By John Manning – firstname.lastname@example.org
After a heavy recession brought on by the military conflict with Russia, Ukraine’s economy and banking system now appear to be firmly on the mend. Indeed, things have improved to such an extent that by the end of May, Moody’s had revised its outlook for Ukrainian banking from negative to stable. The ratings agency has attributed much of the improved outlook to a growth in confidence in the country’s currency on the back of significantly improved inflation expectations, which in turn is expected to boost the solvency of its lenders.
It has been a remarkable achievement, given that only just over a year ago inflation was recorded at more than 60 percent; today it is in the single digits. Much of the stabilisation has been thanks to the Ukraine central bank’s decision to float its currency, the hryvnia, early last year. Efforts to prop up the hryvnia had resulted in the bank’s foreign currency and gold reserves hitting a 10-year low of less than $7 billion—not even enough to cover five weeks of imports. With financial assistance from the IMF (International Monetary Fund) following the floatation, as well as the imposition of capital controls, the central bank was able to steady the hryvnia and has since even managed to purchase dollars to replenish its reserves. As such, a 12-percent rise in currency deposits was recorded during the 12 months to March 2016, bucking the trend of deposit outflows from the banking system in previous years.
While the banking system shows consistent signs of improvement, however, the number of nonperforming loans (NPLs) continues to swell, with banks finding it virtually impossible to collect on money owed to them in recent times. World Bank data shows that NPLs nearly doubled between 2013 and 2015, rising from 12.9 percent of total lending to 24.3 percent. Many of these loans originated before the 2014 overthrow of President Viktor Yanukovych, when banking ownership and industry regulation was significantly murkier and when banks were used for widespread money-laundering.
Even today there is little in the way of enforcing regulations to deter financial crime, which has resulted in debtors being able to get away with not having to repay their loans. Over 350 reports of fraud and other illegal activity have been identified by the central bank recently, but the authorities have failed to act on even a single case as yet. Despite vastly improving liquidity throughout the banking sector, therefore, banks still have little incentive to lend. As such, many banks have simply placed their assets with the central bank and earned interest at zero risk. Other banks, meanwhile, have decided to exit Ukraine; Italy’s biggest lender Unicredit, for example, announced in February that it will be selling its Ukrsotsbank in the country to Russia’s Alfa Bank.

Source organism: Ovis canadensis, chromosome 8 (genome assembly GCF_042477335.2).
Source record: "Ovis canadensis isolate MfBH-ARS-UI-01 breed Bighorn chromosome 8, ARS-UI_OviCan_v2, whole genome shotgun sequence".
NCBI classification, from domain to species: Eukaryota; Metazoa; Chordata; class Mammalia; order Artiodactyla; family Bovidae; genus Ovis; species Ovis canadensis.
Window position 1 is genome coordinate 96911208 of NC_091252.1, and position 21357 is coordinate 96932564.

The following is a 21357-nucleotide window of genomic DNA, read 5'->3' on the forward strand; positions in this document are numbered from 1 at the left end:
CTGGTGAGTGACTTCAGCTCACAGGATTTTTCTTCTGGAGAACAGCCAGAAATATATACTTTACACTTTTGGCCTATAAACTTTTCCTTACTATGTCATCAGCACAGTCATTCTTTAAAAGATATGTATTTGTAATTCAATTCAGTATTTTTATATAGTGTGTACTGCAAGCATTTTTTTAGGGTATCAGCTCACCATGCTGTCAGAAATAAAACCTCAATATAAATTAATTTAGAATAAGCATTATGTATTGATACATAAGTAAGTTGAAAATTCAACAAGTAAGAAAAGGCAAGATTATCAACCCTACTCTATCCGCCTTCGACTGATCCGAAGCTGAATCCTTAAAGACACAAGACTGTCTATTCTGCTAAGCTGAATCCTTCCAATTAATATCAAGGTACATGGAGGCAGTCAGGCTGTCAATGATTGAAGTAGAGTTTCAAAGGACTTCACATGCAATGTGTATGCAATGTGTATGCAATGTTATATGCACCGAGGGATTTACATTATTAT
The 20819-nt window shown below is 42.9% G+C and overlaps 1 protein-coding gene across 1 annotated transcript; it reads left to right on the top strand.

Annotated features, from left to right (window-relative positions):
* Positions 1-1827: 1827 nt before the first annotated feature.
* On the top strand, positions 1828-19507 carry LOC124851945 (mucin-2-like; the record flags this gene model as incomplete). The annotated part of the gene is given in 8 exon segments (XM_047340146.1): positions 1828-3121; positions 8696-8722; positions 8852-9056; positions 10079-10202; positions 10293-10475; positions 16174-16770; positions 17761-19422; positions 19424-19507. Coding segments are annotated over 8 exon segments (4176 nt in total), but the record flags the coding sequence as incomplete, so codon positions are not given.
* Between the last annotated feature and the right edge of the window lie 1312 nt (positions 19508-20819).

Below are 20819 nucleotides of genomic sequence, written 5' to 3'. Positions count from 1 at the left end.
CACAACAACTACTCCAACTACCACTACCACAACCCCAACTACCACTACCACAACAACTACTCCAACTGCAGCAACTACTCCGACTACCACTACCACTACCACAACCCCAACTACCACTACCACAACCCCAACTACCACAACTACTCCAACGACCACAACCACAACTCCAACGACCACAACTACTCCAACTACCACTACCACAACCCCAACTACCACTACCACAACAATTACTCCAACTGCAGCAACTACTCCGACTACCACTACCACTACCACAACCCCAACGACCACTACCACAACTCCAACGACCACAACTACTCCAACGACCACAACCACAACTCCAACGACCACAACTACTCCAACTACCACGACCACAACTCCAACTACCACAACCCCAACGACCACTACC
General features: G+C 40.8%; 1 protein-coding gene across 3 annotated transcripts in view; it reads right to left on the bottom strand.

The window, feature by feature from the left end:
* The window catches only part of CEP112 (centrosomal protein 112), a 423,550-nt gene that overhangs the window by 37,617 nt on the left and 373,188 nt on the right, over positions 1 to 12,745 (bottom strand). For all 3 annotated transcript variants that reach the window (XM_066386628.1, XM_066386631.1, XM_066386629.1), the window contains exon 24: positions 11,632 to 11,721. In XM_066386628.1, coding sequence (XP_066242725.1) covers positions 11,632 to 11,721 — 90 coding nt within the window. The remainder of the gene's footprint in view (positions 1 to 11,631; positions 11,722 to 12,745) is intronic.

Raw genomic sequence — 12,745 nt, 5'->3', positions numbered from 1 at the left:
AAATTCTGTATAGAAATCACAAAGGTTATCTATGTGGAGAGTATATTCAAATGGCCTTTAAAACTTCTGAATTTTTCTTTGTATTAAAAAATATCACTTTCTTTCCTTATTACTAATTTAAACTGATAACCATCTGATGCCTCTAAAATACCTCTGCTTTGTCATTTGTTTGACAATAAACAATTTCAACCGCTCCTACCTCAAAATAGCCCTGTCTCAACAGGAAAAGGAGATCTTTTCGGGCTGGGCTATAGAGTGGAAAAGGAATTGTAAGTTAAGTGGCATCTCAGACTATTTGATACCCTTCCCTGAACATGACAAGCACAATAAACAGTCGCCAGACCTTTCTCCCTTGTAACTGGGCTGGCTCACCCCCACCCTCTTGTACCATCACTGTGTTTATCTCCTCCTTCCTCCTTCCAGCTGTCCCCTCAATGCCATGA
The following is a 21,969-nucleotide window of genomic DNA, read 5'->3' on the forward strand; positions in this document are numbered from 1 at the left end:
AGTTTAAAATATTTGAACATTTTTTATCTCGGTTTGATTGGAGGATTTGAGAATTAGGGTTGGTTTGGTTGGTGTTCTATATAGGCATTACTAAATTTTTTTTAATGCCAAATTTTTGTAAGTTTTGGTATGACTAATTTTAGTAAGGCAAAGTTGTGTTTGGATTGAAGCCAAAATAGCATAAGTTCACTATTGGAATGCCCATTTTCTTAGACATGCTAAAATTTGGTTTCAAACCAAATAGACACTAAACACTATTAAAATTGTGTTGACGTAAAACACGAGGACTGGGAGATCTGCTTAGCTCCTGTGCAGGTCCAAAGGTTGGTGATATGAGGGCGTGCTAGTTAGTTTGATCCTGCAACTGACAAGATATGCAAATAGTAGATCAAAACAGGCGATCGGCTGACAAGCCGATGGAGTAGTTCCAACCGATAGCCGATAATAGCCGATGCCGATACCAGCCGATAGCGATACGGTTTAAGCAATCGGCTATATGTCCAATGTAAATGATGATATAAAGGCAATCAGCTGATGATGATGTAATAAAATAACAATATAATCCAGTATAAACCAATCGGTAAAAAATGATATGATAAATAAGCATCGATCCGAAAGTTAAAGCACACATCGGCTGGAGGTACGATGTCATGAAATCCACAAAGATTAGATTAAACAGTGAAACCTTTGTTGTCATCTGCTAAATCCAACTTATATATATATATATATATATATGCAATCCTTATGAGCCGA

Nevertheless, much action has been taken recently to lift the reputation of, and confidence in, Ukraine’s banking system. One of the most positive moves in recent years has been the appointment of a new governor for Ukraine’s central bank, Valeriya Gontareva. During her time in charge, Gontareva has led the charge to consolidate the banking sector by shutting down nearly half of the total number of banks (around 80 in total thus far), particularly those that have failed to meet minimum performance requirements, such as capital thresholds, as well as those suspected of being involved in illegal activity. The country’s second-largest lender, Delta Bank, for instance, was shut down after it was unable to keep up on payments for its agreed recapitalisation plan, and hundreds of thousands of fake loans were discovered being used by Delta as a way to launder money out of the bank.
Gontareva’s drive has helped to put the brakes on financial crime, as well as reduce the industry’s dependency on individual oligarchs, who have had an imposing presence in Ukrainian banking over the last 25 years. Indeed, one of the biggest stumbling blocks currently preventing further development of the banking sector remains its somewhat lopsided structure, with one bank in particular controlling more than half the banking business in the country. Privatbank is controlled by Igor Kolomoisky, one of the wealthiest men in Ukraine and an oligarch who yields formidable power within the country. The central bank has given Privatbank three years to repay its loans to the bank, particularly the ones made to other companies owned by Kolomoisky, in an attempt to fix its balance sheet and separate the bank from the rest of Kolomoisky’s vast business empire. The response from Privatbank to date has been reportedly positive, with payments being made on time, which is encouraging for the overall restoration of confidence in Ukrainian banking.
Much work still remains, but with Ukraine now technically out of its recession and posting positive gross domestic product growth—albeit, marginal—signs are clear that the worst of the conditions for banking and the country’s economy are now in the past. Should the central bank continue to make significant strides in consolidating the industry and combating the existing culture of fraud and financial crime, it will go a long way towards returning Ukraine’s banking system to the international fold.
Photo Attribution: olgysha